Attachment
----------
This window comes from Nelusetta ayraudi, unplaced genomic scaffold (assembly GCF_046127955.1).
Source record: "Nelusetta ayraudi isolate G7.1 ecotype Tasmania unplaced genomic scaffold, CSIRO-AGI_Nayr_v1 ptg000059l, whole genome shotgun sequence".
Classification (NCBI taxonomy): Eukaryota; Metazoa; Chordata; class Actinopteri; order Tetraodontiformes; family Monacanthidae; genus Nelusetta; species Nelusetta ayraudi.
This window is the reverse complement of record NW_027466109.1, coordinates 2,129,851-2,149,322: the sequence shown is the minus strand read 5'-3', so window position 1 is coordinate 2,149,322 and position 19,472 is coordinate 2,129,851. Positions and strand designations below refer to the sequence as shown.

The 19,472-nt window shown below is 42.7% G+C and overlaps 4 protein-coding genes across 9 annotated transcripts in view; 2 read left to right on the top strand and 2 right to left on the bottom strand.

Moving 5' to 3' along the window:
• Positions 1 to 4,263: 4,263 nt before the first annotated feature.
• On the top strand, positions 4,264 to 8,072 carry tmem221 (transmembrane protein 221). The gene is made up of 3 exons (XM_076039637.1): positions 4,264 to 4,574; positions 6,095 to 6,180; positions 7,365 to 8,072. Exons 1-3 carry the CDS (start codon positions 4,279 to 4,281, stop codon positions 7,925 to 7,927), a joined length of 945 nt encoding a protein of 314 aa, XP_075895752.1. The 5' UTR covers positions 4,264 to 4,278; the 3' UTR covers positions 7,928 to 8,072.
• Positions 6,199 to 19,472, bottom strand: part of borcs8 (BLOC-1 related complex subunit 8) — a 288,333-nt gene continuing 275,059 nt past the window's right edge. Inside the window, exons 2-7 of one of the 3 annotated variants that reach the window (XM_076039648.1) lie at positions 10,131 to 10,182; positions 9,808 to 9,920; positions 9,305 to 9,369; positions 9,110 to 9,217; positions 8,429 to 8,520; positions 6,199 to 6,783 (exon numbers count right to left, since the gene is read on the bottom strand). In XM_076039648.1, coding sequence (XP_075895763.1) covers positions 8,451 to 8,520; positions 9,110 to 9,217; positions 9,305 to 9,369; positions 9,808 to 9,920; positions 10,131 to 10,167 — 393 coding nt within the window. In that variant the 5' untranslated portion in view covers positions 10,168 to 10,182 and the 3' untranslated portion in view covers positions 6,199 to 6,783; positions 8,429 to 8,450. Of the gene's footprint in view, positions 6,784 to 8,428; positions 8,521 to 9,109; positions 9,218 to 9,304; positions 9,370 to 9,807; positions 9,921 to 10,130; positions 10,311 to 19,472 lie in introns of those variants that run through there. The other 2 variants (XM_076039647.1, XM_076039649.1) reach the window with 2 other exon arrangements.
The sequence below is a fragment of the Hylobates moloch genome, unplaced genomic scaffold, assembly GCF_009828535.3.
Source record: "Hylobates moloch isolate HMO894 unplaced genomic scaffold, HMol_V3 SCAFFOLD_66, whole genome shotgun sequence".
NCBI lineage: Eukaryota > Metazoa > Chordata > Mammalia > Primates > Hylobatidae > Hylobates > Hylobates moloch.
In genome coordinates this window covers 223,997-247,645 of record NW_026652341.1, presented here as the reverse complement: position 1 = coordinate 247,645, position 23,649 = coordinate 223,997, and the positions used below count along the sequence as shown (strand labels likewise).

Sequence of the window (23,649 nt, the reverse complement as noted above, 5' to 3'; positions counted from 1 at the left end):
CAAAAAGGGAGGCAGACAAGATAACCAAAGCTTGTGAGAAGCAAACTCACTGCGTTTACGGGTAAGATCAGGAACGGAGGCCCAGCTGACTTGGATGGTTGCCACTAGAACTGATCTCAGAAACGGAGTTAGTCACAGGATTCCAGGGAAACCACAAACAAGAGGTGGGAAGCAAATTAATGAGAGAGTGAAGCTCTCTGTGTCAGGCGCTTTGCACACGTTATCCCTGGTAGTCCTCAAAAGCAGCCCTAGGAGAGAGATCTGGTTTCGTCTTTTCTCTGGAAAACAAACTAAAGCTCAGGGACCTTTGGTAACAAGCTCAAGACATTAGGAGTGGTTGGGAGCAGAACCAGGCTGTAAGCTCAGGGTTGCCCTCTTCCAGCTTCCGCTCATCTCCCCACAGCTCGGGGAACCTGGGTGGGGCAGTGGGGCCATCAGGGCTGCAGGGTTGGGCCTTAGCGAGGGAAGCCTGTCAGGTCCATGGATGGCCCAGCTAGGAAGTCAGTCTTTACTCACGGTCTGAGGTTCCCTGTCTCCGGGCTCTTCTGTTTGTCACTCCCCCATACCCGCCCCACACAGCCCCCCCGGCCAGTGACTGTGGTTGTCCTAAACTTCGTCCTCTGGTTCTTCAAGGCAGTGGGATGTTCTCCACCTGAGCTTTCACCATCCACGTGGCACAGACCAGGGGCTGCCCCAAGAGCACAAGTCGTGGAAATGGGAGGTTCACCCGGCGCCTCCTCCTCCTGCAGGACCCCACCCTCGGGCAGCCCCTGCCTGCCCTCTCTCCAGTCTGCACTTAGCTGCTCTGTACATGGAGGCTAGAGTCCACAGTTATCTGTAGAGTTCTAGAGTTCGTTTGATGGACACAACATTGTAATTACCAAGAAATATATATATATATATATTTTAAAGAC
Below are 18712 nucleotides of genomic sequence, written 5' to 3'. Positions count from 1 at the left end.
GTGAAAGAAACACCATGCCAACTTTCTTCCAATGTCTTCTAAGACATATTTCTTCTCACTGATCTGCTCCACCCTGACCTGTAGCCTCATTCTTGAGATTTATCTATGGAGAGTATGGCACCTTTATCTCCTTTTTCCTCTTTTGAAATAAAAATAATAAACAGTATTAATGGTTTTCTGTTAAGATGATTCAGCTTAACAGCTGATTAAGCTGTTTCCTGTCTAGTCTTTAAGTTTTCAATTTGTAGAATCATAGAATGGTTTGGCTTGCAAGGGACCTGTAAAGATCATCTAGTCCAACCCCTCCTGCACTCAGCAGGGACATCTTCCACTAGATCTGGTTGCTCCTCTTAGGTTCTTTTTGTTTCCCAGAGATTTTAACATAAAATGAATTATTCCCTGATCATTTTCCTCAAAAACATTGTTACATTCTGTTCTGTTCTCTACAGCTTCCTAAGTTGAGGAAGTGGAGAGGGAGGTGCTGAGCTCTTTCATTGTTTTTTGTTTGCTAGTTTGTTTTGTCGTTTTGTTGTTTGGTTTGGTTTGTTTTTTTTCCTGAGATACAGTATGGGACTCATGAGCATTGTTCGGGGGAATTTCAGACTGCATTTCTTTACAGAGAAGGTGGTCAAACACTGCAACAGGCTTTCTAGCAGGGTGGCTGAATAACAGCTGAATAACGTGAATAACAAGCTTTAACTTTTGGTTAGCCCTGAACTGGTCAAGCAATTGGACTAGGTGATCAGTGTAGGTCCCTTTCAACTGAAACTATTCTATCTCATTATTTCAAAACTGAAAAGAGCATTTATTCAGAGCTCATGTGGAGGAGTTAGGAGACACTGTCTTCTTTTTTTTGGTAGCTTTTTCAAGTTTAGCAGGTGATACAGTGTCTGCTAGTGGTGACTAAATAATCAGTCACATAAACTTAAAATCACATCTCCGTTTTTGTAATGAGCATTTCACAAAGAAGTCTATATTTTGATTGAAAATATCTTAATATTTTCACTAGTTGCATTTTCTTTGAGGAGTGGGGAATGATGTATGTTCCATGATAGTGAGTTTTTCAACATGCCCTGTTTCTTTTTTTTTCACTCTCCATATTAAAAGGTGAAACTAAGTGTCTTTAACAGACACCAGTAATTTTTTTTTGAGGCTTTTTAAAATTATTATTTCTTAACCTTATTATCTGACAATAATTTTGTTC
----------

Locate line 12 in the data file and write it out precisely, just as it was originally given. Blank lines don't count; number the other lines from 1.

NCBI lineage: Eukaryota > Metazoa > Chordata > Mammalia > Primates > Hylobatidae > Hylobates > Hylobates moloch.